Kateryna Kon/Shutterstock.com

New batteries that mimic the human intestine could store 5 times more energy

Gut power ftw.

PETER DOCKRILL
13 NOV 2016
 

Scientists have developed a new prototype battery inspired by the anatomy of the human intestine, and the biologically informed approach could pave the way for much more powerful energy sources for our digital devices.

The prototype – which offers up to five times the energy density of the lithium-ion batteries we use in smartphones and laptops – uses a lithium-sulphur cell instead, and its intestine-mimicking design could finally make these energy-dense batteries long-lasting enough for commercial use.

 

The research, led by a team from the University of Cambridge in the UK, overcomes one of the major drawbacks of lithium-sulphur batteries, which is that they degrade much faster than lithium-ion cells, despite their superior energy density.

When a lithium-sulphur battery discharges, sulphur in the cathode (the battery's positive electrode) absorbs lithium from the anode (negative electrode). This interaction causes the sulphur molecules to transform into chain-like structures called poly-sulphides.

After the battery goes through numerous charge-discharge cycles, the reaction starts to stress the cathode, leading to bits of the poly-sulphides breaking off and entering the battery's electrolyte, which joins the two electrodes.

When this happens, the battery starts to degrade, as it loses its active material that stores the energy.

And that's where the gut inspiration comes in.

In the human body, our small intestines are lined with millions of tiny, finger-like protrusions called villi. These protrusions extend internally from the intestinal walls and help us to absorb nutrients during digestion.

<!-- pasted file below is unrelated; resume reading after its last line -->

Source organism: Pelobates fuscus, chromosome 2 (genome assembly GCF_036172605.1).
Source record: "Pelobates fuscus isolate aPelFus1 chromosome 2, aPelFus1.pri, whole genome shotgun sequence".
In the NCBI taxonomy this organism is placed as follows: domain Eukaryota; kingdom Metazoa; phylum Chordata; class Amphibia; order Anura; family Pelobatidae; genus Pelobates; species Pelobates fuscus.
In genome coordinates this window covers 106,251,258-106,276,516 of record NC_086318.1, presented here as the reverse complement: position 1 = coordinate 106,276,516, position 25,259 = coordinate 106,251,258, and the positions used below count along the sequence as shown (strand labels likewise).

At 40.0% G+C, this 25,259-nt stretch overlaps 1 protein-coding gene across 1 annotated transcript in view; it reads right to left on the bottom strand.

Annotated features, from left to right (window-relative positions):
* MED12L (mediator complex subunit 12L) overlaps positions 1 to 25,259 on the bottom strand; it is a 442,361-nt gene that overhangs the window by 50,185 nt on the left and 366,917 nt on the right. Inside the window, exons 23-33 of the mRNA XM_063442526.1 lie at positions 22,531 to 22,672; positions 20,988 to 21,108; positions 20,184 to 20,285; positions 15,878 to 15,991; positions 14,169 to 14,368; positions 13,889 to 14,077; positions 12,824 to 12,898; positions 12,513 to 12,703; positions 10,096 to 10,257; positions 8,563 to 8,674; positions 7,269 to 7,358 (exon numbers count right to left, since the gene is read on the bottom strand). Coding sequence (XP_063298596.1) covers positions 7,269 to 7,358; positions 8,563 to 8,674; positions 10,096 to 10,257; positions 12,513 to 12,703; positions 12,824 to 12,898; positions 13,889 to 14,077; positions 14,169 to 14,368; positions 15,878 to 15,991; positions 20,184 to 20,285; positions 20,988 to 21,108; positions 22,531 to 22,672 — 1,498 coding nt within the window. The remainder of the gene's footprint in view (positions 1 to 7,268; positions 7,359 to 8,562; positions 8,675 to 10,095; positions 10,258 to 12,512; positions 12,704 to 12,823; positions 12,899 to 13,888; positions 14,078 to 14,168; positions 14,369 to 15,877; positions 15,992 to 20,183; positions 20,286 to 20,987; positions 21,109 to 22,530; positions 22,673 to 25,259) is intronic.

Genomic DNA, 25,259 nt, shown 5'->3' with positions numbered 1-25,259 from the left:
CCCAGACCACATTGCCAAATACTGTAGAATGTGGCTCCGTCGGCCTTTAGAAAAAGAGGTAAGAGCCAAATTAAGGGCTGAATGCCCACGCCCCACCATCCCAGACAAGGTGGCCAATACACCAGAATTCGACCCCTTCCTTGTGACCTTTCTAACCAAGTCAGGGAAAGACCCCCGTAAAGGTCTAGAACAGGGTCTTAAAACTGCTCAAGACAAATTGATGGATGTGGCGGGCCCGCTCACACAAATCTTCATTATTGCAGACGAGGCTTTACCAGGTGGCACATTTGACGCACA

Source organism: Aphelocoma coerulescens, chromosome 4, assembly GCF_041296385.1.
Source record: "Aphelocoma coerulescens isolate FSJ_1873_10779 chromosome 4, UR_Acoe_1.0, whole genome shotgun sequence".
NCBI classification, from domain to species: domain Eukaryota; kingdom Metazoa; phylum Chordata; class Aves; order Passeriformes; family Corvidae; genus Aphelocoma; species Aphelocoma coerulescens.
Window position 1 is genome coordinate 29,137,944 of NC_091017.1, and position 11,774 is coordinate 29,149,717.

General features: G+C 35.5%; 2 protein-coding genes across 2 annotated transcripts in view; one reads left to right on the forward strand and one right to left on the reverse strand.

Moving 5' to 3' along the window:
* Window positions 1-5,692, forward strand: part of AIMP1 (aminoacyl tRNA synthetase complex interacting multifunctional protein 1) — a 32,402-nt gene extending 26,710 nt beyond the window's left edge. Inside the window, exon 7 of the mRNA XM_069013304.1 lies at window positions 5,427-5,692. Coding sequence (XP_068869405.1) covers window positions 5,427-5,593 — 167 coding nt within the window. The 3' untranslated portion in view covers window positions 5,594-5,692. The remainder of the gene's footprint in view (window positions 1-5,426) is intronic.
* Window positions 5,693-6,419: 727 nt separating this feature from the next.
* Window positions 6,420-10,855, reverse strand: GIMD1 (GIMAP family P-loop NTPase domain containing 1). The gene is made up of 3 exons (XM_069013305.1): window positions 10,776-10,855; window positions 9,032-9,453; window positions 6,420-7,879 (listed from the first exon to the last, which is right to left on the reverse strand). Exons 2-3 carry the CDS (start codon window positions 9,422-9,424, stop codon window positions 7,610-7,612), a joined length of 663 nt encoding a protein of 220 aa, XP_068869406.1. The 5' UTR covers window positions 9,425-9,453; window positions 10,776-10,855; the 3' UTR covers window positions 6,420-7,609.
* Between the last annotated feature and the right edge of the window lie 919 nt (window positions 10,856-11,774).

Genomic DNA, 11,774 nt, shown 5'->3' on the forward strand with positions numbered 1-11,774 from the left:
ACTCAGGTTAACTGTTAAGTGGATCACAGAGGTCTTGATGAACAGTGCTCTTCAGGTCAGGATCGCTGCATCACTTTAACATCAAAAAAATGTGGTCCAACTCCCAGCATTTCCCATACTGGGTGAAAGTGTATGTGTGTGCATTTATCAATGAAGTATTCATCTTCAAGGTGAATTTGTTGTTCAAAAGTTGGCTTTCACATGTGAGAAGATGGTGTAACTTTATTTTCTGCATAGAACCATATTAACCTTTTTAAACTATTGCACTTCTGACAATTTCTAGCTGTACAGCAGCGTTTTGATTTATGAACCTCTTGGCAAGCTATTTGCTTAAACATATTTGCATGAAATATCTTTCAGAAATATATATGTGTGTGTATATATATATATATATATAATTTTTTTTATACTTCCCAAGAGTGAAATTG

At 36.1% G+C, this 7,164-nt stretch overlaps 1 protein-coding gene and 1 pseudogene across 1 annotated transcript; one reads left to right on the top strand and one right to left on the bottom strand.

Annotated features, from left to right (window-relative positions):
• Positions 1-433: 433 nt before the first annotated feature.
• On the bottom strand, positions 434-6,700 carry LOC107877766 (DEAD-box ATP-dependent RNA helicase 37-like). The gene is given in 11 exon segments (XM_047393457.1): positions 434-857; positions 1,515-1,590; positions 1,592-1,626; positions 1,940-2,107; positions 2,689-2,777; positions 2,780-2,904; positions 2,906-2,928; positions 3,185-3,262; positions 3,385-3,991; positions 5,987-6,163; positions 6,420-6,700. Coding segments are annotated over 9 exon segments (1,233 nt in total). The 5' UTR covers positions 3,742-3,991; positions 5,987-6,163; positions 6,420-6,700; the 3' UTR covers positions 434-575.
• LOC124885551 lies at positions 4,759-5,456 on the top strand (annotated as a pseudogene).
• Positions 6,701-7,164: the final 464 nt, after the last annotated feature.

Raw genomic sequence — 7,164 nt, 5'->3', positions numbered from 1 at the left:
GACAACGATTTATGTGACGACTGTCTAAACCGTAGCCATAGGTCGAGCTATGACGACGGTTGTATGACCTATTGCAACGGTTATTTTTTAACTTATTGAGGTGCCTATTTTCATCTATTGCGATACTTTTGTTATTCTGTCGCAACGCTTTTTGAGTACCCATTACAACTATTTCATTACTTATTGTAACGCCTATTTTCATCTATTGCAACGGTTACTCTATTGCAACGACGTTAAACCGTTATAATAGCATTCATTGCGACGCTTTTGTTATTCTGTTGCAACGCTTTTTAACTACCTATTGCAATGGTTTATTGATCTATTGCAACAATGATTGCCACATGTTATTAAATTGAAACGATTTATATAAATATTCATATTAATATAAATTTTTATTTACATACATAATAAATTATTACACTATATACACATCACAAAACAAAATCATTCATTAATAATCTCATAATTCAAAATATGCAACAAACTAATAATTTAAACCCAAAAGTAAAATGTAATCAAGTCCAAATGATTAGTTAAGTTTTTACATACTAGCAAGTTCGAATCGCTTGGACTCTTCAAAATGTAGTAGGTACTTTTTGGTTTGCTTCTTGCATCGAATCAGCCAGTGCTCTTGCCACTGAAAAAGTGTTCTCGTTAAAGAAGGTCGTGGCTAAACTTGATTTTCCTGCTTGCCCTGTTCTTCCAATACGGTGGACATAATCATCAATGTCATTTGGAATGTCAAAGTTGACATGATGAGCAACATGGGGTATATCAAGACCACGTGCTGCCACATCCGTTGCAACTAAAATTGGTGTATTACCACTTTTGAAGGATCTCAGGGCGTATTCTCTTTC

They do this by dramatically increasing the surface area of our intestinal lining, by up to about 30 times.

Using the same kind of principle, the team developed a lightweight nanostructure material that resembles villi – so when the poly-sulphides break off, they get caught by the protrusions and not lost in the electrolyte.

The villi-like structure is a layer made up of tiny zinc oxide wires, which covers the surface of the battery's electrodes. These wires effectively trap the battery's active material when it becomes loose, keeping it electrochemically accessible to the cathode and anode, and preventing the battery from degrading.

"It's a tiny thing, this layer, but it's important," says material scientist Paul Coxon from the University of Cambridge. "This gets us a long way through the bottleneck which is preventing the development of better batteries."

While lithium-sulphur batteries have been in development for several years, it's been difficult for anybody to commercialise the technology due to the way the cells lose capacity when sulphur dissolves into the electrolyte.

But thanks to the villi-like scaffold, that might not be a problem going forward.

"This is the first time a chemically functional layer with a well-organised nano-architecture has been proposed to trap and reuse the dissolved active materials during battery charging and discharging," says one of the researchers, Teng Zhao.

"By taking our inspiration from the natural world, we were able to come up with a solution that we hope will accelerate the development of next-generation batteries."

In testing, the nanostructure saw that the prototype only lost about 0.05 percent of its energy capacity per cycle after 200 charging cycles, making it almost as stable as lithium-ion – which ranges between 0.025 to 0.048 percent average capacity loss per cycle.

The researchers acknowledge that their prototype is only a proof of concept for now, meaning it might be years before we see lithium-sulphur batteries in our smartphones, cameras, and handheld consoles.

But now that we know how to stabilise this energy platform, it means we're a big step closer to more powerful batteries, and getting past the limitations of lithium-ion.

"This is a way of getting around one of those awkward little problems that affects all of us," says Coxon.

"We're all tied in to our electronic devices – ultimately, we're just trying to make those devices work better, hopefully making our lives a little bit nicer."

The findings are reported in Advanced Functional Materials.

More From ScienceAlert

Will Earth still exist in 5 billion years?

Lessons from a twin solar system.

18 hours ago